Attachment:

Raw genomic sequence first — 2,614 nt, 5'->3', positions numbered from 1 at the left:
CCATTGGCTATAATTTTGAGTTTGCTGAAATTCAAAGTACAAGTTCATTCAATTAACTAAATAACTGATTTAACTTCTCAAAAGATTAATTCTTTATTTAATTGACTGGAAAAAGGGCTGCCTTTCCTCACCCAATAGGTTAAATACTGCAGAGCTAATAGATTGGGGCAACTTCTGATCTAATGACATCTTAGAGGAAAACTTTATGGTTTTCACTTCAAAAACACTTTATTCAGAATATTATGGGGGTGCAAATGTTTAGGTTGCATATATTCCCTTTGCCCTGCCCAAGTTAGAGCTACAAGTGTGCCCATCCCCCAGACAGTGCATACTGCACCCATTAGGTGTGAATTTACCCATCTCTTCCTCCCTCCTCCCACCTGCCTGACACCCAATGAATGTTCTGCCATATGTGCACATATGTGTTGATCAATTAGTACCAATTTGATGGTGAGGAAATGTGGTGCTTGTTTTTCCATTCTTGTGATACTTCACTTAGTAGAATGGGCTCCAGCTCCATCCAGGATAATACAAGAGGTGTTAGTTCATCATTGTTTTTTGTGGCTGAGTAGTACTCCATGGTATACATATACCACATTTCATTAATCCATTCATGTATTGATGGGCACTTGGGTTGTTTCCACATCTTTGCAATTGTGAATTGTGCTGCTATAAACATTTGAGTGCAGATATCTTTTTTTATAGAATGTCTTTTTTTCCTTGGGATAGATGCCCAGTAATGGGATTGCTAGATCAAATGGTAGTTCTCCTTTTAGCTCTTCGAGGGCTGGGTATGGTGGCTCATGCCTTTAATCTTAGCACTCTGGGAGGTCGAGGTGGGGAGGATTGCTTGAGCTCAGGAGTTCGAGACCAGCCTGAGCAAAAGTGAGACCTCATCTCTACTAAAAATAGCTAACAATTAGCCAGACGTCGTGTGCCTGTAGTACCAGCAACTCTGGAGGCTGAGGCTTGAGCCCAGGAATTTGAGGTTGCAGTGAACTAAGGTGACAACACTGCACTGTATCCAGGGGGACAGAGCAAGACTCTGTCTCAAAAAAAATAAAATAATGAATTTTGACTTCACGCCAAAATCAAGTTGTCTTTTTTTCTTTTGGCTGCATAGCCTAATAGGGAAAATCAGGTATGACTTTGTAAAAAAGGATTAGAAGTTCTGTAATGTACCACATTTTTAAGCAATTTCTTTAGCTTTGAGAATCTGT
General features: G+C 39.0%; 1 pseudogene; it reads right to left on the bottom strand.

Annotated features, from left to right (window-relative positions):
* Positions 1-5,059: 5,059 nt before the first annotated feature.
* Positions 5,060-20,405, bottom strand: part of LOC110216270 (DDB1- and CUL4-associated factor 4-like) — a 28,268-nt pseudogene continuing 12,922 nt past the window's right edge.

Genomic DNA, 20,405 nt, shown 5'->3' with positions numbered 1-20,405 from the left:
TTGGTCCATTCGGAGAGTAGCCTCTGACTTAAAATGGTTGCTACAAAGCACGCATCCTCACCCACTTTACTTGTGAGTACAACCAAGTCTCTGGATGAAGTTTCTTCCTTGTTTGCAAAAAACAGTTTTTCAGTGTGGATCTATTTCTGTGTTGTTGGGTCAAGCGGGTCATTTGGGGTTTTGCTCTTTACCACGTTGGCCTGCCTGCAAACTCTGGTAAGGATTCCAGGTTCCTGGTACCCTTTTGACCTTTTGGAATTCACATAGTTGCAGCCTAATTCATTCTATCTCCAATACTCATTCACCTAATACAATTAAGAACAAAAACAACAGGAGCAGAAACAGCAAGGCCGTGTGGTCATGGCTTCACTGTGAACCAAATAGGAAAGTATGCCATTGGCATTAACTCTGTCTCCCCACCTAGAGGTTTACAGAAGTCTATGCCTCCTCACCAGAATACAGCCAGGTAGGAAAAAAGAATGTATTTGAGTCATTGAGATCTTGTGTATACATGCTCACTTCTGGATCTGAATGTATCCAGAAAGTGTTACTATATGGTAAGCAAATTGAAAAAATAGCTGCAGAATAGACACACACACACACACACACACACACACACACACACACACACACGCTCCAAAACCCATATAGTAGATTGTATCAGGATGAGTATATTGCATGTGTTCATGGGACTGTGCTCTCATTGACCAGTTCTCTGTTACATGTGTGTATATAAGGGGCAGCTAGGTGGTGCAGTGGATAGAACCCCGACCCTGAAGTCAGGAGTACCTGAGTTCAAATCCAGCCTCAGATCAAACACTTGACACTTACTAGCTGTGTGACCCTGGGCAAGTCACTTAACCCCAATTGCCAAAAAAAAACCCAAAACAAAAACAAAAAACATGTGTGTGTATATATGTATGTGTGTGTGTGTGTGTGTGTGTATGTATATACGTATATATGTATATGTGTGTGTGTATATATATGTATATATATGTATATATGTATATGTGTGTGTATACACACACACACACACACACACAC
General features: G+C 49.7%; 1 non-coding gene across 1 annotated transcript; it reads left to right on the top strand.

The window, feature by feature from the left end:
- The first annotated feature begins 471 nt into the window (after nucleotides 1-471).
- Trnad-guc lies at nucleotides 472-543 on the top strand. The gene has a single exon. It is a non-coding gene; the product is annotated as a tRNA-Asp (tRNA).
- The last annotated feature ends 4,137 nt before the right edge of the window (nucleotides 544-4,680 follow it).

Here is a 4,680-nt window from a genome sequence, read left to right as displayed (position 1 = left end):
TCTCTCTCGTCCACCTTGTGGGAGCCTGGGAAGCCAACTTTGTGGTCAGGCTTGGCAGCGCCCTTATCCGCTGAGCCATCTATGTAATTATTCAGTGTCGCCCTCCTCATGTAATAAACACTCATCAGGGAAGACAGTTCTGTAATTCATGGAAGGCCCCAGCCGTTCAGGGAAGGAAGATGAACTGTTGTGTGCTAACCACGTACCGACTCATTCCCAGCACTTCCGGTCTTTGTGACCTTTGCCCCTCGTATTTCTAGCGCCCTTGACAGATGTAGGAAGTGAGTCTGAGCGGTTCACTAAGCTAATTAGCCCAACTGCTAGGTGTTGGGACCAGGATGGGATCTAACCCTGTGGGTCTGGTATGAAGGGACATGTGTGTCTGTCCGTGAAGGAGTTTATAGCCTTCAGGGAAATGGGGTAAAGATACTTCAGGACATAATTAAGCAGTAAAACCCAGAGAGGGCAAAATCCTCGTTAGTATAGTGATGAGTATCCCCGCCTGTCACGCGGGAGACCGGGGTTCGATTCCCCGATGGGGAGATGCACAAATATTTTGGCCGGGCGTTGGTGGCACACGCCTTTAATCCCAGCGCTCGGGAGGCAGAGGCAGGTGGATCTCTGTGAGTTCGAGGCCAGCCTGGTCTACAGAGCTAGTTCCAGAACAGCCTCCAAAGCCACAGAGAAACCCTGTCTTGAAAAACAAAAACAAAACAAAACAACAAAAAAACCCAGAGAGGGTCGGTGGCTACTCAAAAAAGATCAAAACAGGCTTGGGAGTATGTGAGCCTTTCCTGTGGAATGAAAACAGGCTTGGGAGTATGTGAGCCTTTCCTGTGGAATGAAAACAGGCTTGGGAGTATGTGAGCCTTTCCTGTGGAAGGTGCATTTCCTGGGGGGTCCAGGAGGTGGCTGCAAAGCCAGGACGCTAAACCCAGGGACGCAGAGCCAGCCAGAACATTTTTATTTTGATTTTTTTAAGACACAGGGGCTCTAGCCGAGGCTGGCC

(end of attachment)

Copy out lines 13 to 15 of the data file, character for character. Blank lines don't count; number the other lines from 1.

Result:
- The last annotated feature ends 4,137 nt before the right edge of the window (nucleotides 544-4,680 follow it).

Here is a 4,680-nt window from a genome sequence, read left to right as displayed (position 1 = left end):
TCTCTCTCGTCCACCTTGTGGGAGCCTGGGAAGCCAACTTTGTGGTCAGGCTTGGCAGCGCCCTTATCCGCTGAGCCATCTATGTAATTATTCAGTGTCGCCCTCCTCATGTAATAAACACTCATCAGGGAAGACAGTTCTGTAATTCATGGAAGGCCCCAGCCGTTCAGGGAAGGAAGATGAACTGTTGTGTGCTAACCACGTACCGACTCATTCCCAGCACTTCCGGTCTTTGTGACCTTTGCCCCTCGTATTTCTAGCGCCCTTGACAGATGTAGGAAGTGAGTCTGAGCGGTTCACTAAGCTAATTAGCCCAACTGCTAGGTGTTGGGACCAGGATGGGATCTAACCCTGTGGGTCTGGTATGAAGGGACATGTGTGTCTGTCCGTGAAGGAGTTTATAGCCTTCAGGGAAATGGGGTAAAGATACTTCAGGACATAATTAAGCAGTAAAACCCAGAGAGGGCAAAATCCTCGTTAGTATAGTGATGAGTATCCCCGCCTGTCACGCGGGAGACCGGGGTTCGATTCCCCGATGGGGAGATGCACAAATATTTTGGCCGGGCGTTGGTGGCACACGCCTTTAATCCCAGCGCTCGGGAGGCAGAGGCAGGTGGATCTCTGTGAGTTCGAGGCCAGCCTGGTCTACAGAGCTAGTTCCAGAACAGCCTCCAAAGCCACAGAGAAACCCTGTCTTGAAAAACAAAAACAAAACAAAACAACAAAAAAACCCAGAGAGGGTCGGTGGCTACTCAAAAAAGATCAAAACAGGCTTGGGAGTATGTGAGCCTTTCCTGTGGAATGAAAACAGGCTTGGGAGTATGTGAGCCTTTCCTGTGGAATGAAAACAGGCTTGGGAGTATGTGAGCCTTTCCTGTGGAAGGTGCATTTCCTGGGGGGTCCAGGAGGTGGCTGCAAAGCCAGGACGCTAAACCCAGGGACGCAGAGCCAGCCAGAACATTTTTATTTTGATTTTTTTAAGACACAGGGGCTCTAGCCGAGGCTGGCC